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Clinton Takes Charge; Special Envoys Named

MICHELE NORRIS, host:

From NPR News, this is All Things Considered. I'm Michele Norris. One day after a Senate confirmation, Hillary Clinton took charge of the State Department. She emphasized defense, diplomacy, and development as the three key elements to American foreign policy. And she told the hundreds gathered to welcome her that America has to be smarter about how it exercises power.

Secretary HILLARY CLINTON (State Department): Well, at the heart of smart power are smart people, and you are those people. And you are the ones that we will count on and turn to for the advice and counsel, the expertise and experience to make good on the promises of this new administration.

NORRIS: President Obama later stopped by the State Department. And Mr. Obama and Ms. Clinton named two high-level envoys with familiar names, one to work on Middle East peace, the other to focus on Afghanistan and Pakistan. NPR's Michele Kelemen joins us now from the State Department. Michele, tell us about these two envoys.

MICHELE KELEMEN: Well, first is George Mitchell. He's a former senator who helped broker peace in Northern Ireland. He's going to be the envoy on the Middle East working on the Israeli-Palestinian issue but also more broadly on Arab-Israeli peace efforts. President Obama said he's going to send Mitchell out to the region soon and that the violence in Gaza and southern Israel are a reminder of the challenges at hand. The second one was Richard Holbrooke. He's a former U.N. Ambassador, longtime diplomat, and probably best-known as the architect of the Dayton Peace Accord that ended the Bosnian conflict in the 1990s. He called his new assignment a daunting one. He's going to be in charge of coordinating government efforts on Afghanistan and Pakistan.

NORRIS: What did it mean to all the people who work there at the State Department that Barack Obama on day two of his administration took the trip over there to Foggy Bottom?

KELEMEN: I think it was a big deal. I mean, Hillary Clinton pointed out several times today that his presence at the department this early on shows that the administration is going to be committed to diplomacy. That was a message that was very clearly well-received here.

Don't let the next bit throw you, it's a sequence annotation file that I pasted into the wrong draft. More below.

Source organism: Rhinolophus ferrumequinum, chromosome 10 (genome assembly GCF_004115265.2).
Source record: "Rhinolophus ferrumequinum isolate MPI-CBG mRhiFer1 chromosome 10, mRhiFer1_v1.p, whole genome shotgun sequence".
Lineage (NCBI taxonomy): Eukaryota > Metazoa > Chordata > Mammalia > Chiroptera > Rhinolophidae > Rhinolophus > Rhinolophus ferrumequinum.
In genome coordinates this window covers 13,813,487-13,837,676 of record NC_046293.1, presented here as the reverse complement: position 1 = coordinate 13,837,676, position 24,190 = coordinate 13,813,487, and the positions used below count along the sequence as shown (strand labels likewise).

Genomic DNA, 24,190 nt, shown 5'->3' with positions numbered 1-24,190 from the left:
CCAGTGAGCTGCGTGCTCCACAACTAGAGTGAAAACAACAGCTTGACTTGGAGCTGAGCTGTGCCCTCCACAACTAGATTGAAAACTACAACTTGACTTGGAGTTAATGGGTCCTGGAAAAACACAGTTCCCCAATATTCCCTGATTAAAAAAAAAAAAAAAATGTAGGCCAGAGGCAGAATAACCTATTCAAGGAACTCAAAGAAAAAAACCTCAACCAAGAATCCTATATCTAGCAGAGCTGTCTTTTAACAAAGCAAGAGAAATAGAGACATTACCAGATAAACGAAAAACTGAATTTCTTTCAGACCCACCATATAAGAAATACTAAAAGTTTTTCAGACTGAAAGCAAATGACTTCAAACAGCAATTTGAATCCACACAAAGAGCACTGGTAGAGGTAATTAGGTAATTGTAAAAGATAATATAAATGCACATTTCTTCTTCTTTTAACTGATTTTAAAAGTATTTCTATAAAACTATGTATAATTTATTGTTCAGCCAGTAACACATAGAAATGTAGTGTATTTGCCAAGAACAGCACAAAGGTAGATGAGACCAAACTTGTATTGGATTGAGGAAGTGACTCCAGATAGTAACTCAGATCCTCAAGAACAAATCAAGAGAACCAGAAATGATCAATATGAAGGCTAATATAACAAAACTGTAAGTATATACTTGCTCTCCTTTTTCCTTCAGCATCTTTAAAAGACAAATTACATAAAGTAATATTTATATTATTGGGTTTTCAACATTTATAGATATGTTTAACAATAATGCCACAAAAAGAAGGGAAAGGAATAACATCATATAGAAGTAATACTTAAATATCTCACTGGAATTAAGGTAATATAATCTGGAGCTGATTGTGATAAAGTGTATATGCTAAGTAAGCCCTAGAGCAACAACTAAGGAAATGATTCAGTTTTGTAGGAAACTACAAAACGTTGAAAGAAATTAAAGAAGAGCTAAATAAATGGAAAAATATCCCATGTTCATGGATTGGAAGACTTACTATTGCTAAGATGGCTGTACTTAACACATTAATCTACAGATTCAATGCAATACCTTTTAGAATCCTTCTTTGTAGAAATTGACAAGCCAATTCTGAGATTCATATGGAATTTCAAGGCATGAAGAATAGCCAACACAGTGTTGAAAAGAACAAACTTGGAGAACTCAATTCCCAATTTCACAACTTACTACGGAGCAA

NORRIS: Earlier, Mr. Obama signed executive orders to close Guantanamo Bay and to provide new guidelines on interrogation methods. He spoke about that at the State Department today. Let's take a listen.

(Soundbite of State Department address)

President BARACK OBAMA: I can say without exception or equivocation that the United States will not torture.

(Soundbite of applause)

NORRIS: Michele, we hear applause there. Does that reflect the general mood at the State Department?

KELEMEN: It does. I mean, President Obama was speaking mainly to a select group, several hundred people. These were top State Department officials and some ambassadors and others that are coming into the department. But the comments where broadcast broadly throughout the building, and he did linger around and talk to people in the room today. And, you know, he talked about that and closing down Guantanamo. These are both issues that have really tarnished America's image abroad. And by doing this so early on, deciding to close it down, close Guantanamo down, he's trying to show that diplomacy is going to matter and we're going to work to rebuild America's image. And that was an important message that diplomats here got.

NORRIS: That's NPR's Michele Kelemen, speaking to us from the State Department. Thanks so much, Michele.

KELEMEN: Thank you. Transcript provided by NPR, Copyright NPR.

NPR transcripts are created on a rush deadline by an NPR contractor. This text may not be in its final form and may be updated or revised in the future. Accuracy and availability may vary. The authoritative record of NPR’s programming is the audio record.

Michele Kelemen
Michele Kelemen has been with NPR for two decades, starting as NPR's Moscow bureau chief and now covering the State Department and Washington's diplomatic corps. Her reports can be heard on all NPR News programs, including Morning Edition and All Things Considered.
Michele Norris